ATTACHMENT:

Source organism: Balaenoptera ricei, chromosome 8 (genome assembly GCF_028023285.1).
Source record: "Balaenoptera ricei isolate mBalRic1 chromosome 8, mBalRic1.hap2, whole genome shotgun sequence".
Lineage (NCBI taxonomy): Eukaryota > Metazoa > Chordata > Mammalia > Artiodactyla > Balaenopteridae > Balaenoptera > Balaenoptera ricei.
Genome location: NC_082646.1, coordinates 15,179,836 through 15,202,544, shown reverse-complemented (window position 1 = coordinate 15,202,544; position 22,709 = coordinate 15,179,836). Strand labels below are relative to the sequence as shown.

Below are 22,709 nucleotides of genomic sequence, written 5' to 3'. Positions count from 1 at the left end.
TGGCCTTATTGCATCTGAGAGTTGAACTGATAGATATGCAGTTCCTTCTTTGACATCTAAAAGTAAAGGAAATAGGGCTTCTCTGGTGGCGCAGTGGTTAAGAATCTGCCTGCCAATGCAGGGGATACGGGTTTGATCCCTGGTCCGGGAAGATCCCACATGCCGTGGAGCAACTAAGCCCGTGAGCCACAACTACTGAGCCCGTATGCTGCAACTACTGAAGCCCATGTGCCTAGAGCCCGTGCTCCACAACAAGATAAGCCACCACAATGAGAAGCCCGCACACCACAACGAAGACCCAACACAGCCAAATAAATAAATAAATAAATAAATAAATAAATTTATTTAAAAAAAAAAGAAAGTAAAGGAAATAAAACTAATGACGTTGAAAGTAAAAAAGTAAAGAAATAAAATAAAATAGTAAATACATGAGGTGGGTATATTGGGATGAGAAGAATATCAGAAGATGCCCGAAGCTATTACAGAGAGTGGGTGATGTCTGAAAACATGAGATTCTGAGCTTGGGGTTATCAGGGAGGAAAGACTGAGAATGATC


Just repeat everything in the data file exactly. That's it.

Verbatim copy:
Source organism: Balaenoptera ricei, chromosome 8 (genome assembly GCF_028023285.1).
Source record: "Balaenoptera ricei isolate mBalRic1 chromosome 8, mBalRic1.hap2, whole genome shotgun sequence".
Lineage (NCBI taxonomy): Eukaryota > Metazoa > Chordata > Mammalia > Artiodactyla > Balaenopteridae > Balaenoptera > Balaenoptera ricei.
Genome location: NC_082646.1, coordinates 15,179,836 through 15,202,544, shown reverse-complemented (window position 1 = coordinate 15,202,544; position 22,709 = coordinate 15,179,836). Strand labels below are relative to the sequence as shown.

Below are 22,709 nucleotides of genomic sequence, written 5' to 3'. Positions count from 1 at the left end.
TGGCCTTATTGCATCTGAGAGTTGAACTGATAGATATGCAGTTCCTTCTTTGACATCTAAAAGTAAAGGAAATAGGGCTTCTCTGGTGGCGCAGTGGTTAAGAATCTGCCTGCCAATGCAGGGGATACGGGTTTGATCCCTGGTCCGGGAAGATCCCACATGCCGTGGAGCAACTAAGCCCGTGAGCCACAACTACTGAGCCCGTATGCTGCAACTACTGAAGCCCATGTGCCTAGAGCCCGTGCTCCACAACAAGATAAGCCACCACAATGAGAAGCCCGCACACCACAACGAAGACCCAACACAGCCAAATAAATAAATAAATAAATAAATAAATAAATTTATTTAAAAAAAAAAGAAAGTAAAGGAAATAAAACTAATGACGTTGAAAGTAAAAAAGTAAAGAAATAAAATAAAATAGTAAATACATGAGGTGGGTATATTGGGATGAGAAGAATATCAGAAGATGCCCGAAGCTATTACAGAGAGTGGGTGATGTCTGAAAACATGAGATTCTGAGCTTGGGGTTATCAGGGAGGAAAGACTGAGAATGATC